Biggest Game Show Cheaters Ever Caught

Biggest Game Show Cheaters Ever Caught


A good game show is a well-oiled, million-dollar
machine, built to ensure both fun and fairness. But with tons of cash on the line, some contestants
just can’t resist the urge to find a way to beat or cheat the system and win big. Here are a few of the biggest game show cheaters
in history… or at least the ones who were caught. Charles Ingram Who Wants to Be a Millionaire? really wants contestants to win, since it’s
just good TV to see a regular Joe get rich. Even with multiple lifelines available to
contestants for especially difficult trivia questions, that just wasn’t enough for disgraced
Army Major Charles Ingram, who appeared on the British edition of the show in 2001. According to Vice, Ingram stationed two people
in the audience: his wife, Diana, and his friend, Tecwen Whittock, both former contestants. As he carefully read off each of the four
multiple choice answers out loud, he’d listen for a cough, which was allegedly a signal
from his plants as to which answer was the correct one. Using this ridiculous method pioneered by
cheating high school students, Ingram actually won the million-pound grand prize. The scheme was ultimately discovered and all
three were found guilty of, quote, “procuring the execution of a valuable security by deception,”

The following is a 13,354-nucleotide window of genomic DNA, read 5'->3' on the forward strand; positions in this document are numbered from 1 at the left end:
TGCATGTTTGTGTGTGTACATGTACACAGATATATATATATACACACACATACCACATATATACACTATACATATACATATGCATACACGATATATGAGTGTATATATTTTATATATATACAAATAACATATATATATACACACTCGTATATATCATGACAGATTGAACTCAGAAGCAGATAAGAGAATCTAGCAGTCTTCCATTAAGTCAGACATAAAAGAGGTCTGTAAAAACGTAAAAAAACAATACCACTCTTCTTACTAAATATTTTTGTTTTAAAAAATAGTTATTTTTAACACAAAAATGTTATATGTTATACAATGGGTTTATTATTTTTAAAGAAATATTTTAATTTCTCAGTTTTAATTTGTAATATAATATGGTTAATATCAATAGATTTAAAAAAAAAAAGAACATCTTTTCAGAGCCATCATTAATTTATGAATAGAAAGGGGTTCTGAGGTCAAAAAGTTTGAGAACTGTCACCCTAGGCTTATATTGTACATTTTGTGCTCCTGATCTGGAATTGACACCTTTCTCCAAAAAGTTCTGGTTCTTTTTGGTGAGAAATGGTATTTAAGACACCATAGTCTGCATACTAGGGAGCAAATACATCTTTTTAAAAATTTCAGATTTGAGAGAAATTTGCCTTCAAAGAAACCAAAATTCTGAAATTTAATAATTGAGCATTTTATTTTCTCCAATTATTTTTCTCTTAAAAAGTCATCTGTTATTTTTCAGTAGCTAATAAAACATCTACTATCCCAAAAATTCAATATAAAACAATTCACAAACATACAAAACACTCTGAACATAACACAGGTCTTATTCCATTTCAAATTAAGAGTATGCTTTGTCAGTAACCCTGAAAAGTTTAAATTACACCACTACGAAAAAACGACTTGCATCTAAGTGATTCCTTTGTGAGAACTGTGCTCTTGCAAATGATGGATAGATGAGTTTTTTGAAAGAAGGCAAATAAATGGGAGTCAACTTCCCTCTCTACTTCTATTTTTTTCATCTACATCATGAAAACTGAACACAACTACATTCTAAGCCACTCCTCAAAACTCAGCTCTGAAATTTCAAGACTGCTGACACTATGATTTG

or, in simpler terms: fraud. All three received suspended prison sentences,
and were fined a combined total of 55,000 pounds… which Charles allegedly never paid. Ingram was also stripped of his title by the
Army Board, after 17 years of service. As if that weren’t enough bad karma, Charles
Ingram later slipped on an apple while mowing his lawn and cut off three of his toes. Sorry, Charlie. Adriana Abenia In 2014, Spanish model Adriana Abenia appeared
on Pasapalabra, Spain’s version of Password. Abenia’s blatant cheating scheme occurred
during a segment where she had to listen to song clips and identify the name and performer. The game had barely started when the host
and other contestants noticed that she kept looking at a phone she had hidden in her lap. She’d been using the music identification
app Shazam. She was called out on it right on the show,
but everyone just laughed it off. The host, Christian Galvez, even said that
she deserved a special prize for cheating so brazenly. A few days later, Abenia made her intentions
clear, saying, “No one told me that [I] could not cheat.” “You also have to understand that it was to
help someone else. I’m very altruistic.” Khaled El-Katateny Millionaire Hot Seat is an Australian spinoff
of Who Wants to Be a Millionaire?, and in 2014, a cocky 19-year-old law student named
Khaled El-Katateny appeared on the show and racked up winnings of $100,000. “Where’s the cellophane?” “Where’s the cellophane? I want the cellophane.” “What was that?” “I want the cellophane.” “Nah, you only get that for $250,000.” After the show aired, he told the media that